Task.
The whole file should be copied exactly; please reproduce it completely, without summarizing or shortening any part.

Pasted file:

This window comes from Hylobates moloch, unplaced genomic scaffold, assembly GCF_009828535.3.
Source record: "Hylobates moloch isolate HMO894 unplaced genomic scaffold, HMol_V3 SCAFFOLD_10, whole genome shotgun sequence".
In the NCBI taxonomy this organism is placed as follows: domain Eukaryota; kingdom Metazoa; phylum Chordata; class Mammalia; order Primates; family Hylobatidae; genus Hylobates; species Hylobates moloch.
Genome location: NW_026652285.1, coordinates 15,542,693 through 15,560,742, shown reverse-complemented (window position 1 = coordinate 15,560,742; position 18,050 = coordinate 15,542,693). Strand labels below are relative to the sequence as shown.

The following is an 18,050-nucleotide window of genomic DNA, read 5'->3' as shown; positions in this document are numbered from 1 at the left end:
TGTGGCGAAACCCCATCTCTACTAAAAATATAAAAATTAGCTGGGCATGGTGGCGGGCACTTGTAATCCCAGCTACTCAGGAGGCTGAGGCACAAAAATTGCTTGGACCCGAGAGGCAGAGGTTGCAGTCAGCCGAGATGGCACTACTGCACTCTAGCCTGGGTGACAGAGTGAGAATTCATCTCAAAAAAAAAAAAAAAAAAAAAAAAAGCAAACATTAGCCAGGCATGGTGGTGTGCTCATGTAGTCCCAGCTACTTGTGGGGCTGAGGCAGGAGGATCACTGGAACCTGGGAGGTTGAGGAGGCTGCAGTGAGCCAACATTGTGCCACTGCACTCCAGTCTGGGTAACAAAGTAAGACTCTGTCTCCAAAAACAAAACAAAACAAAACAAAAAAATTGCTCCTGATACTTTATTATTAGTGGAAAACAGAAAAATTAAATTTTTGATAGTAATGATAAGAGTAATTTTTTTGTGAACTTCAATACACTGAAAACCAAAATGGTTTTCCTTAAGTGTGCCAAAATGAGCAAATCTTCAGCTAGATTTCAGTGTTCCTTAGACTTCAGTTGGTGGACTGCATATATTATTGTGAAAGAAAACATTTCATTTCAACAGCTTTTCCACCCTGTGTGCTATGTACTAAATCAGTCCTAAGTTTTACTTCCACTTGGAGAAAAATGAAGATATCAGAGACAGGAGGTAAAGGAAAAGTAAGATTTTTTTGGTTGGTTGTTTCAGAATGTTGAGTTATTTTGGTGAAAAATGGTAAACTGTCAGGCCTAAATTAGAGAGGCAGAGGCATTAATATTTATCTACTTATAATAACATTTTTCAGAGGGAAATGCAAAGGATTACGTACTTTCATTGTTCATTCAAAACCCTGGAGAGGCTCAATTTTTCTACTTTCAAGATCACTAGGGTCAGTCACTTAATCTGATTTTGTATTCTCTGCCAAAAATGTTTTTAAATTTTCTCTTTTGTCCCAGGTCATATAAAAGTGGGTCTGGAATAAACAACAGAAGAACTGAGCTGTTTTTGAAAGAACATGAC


This window comes from Hylobates moloch, unplaced genomic scaffold, assembly GCF_009828535.3.
Source record: "Hylobates moloch isolate HMO894 unplaced genomic scaffold, HMol_V3 SCAFFOLD_10, whole genome shotgun sequence".
In the NCBI taxonomy this organism is placed as follows: domain Eukaryota; kingdom Metazoa; phylum Chordata; class Mammalia; order Primates; family Hylobatidae; genus Hylobates; species Hylobates moloch.
Genome location: NW_026652285.1, coordinates 15,542,693 through 15,560,742, shown reverse-complemented (window position 1 = coordinate 15,560,742; position 18,050 = coordinate 15,542,693). Strand labels below are relative to the sequence as shown.

The following is an 18,050-nucleotide window of genomic DNA, read 5'->3' as shown; positions in this document are numbered from 1 at the left end:
TGTGGCGAAACCCCATCTCTACTAAAAATATAAAAATTAGCTGGGCATGGTGGCGGGCACTTGTAATCCCAGCTACTCAGGAGGCTGAGGCACAAAAATTGCTTGGACCCGAGAGGCAGAGGTTGCAGTCAGCCGAGATGGCACTACTGCACTCTAGCCTGGGTGACAGAGTGAGAATTCATCTCAAAAAAAAAAAAAAAAAAAAAAAAAGCAAACATTAGCCAGGCATGGTGGTGTGCTCATGTAGTCCCAGCTACTTGTGGGGCTGAGGCAGGAGGATCACTGGAACCTGGGAGGTTGAGGAGGCTGCAGTGAGCCAACATTGTGCCACTGCACTCCAGTCTGGGTAACAAAGTAAGACTCTGTCTCCAAAAACAAAACAAAACAAAACAAAAAAATTGCTCCTGATACTTTATTATTAGTGGAAAACAGAAAAATTAAATTTTTGATAGTAATGATAAGAGTAATTTTTTTGTGAACTTCAATACACTGAAAACCAAAATGGTTTTCCTTAAGTGTGCCAAAATGAGCAAATCTTCAGCTAGATTTCAGTGTTCCTTAGACTTCAGTTGGTGGACTGCATATATTATTGTGAAAGAAAACATTTCATTTCAACAGCTTTTCCACCCTGTGTGCTATGTACTAAATCAGTCCTAAGTTTTACTTCCACTTGGAGAAAAATGAAGATATCAGAGACAGGAGGTAAAGGAAAAGTAAGATTTTTTTGGTTGGTTGTTTCAGAATGTTGAGTTATTTTGGTGAAAAATGGTAAACTGTCAGGCCTAAATTAGAGAGGCAGAGGCATTAATATTTATCTACTTATAATAACATTTTTCAGAGGGAAATGCAAAGGATTACGTACTTTCATTGTTCATTCAAAACCCTGGAGAGGCTCAATTTTTCTACTTTCAAGATCACTAGGGTCAGTCACTTAATCTGATTTTGTATTCTCTGCCAAAAATGTTTTTAAATTTTCTCTTTTGTCCCAGGTCATATAAAAGTGGGTCTGGAATAAACAACAGAAGAACTGAGCTGTTTTTGAAAGAACATGAC